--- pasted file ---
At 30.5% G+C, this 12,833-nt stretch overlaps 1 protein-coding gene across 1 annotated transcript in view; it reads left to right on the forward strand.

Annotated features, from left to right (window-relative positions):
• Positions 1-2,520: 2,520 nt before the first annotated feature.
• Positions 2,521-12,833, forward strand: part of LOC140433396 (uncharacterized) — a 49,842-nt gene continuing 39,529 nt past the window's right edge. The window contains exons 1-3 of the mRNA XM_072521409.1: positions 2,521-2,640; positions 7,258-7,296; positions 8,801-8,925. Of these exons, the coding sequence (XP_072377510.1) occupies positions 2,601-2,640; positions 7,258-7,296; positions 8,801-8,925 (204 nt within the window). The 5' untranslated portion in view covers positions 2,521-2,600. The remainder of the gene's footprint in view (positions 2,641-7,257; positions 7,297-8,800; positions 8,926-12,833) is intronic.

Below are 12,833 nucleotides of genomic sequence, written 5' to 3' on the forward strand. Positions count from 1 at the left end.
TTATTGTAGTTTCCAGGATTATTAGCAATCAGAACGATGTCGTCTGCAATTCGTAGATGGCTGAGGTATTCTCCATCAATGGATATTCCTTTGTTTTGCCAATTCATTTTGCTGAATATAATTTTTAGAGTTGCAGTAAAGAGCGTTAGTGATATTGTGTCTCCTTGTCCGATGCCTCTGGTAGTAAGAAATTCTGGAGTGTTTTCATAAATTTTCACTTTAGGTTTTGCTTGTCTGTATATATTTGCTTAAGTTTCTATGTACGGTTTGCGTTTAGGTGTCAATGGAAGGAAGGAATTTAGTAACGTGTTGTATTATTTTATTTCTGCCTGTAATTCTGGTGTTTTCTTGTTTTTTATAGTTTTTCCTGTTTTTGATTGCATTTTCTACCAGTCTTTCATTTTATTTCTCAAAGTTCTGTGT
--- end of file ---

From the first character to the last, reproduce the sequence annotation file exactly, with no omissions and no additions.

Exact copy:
At 30.5% G+C, this 12,833-nt stretch overlaps 1 protein-coding gene across 1 annotated transcript in view; it reads left to right on the forward strand.

Annotated features, from left to right (window-relative positions):
• Positions 1-2,520: 2,520 nt before the first annotated feature.
• Positions 2,521-12,833, forward strand: part of LOC140433396 (uncharacterized) — a 49,842-nt gene continuing 39,529 nt past the window's right edge. The window contains exons 1-3 of the mRNA XM_072521409.1: positions 2,521-2,640; positions 7,258-7,296; positions 8,801-8,925. Of these exons, the coding sequence (XP_072377510.1) occupies positions 2,601-2,640; positions 7,258-7,296; positions 8,801-8,925 (204 nt within the window). The 5' untranslated portion in view covers positions 2,521-2,600. The remainder of the gene's footprint in view (positions 2,641-7,257; positions 7,297-8,800; positions 8,926-12,833) is intronic.

Below are 12,833 nucleotides of genomic sequence, written 5' to 3' on the forward strand. Positions count from 1 at the left end.
TTATTGTAGTTTCCAGGATTATTAGCAATCAGAACGATGTCGTCTGCAATTCGTAGATGGCTGAGGTATTCTCCATCAATGGATATTCCTTTGTTTTGCCAATTCATTTTGCTGAATATAATTTTTAGAGTTGCAGTAAAGAGCGTTAGTGATATTGTGTCTCCTTGTCCGATGCCTCTGGTAGTAAGAAATTCTGGAGTGTTTTCATAAATTTTCACTTTAGGTTTTGCTTGTCTGTATATATTTGCTTAAGTTTCTATGTACGGTTTGCGTTTAGGTGTCAATGGAAGGAAGGAATTTAGTAACGTGTTGTATTATTTTATTTCTGCCTGTAATTCTGGTGTTTTCTTGTTTTTTATAGTTTTTCCTGTTTTTGATTGCATTTTCTACCAGTCTTTCATTTTATTTCTCAAAGTTCTGTGT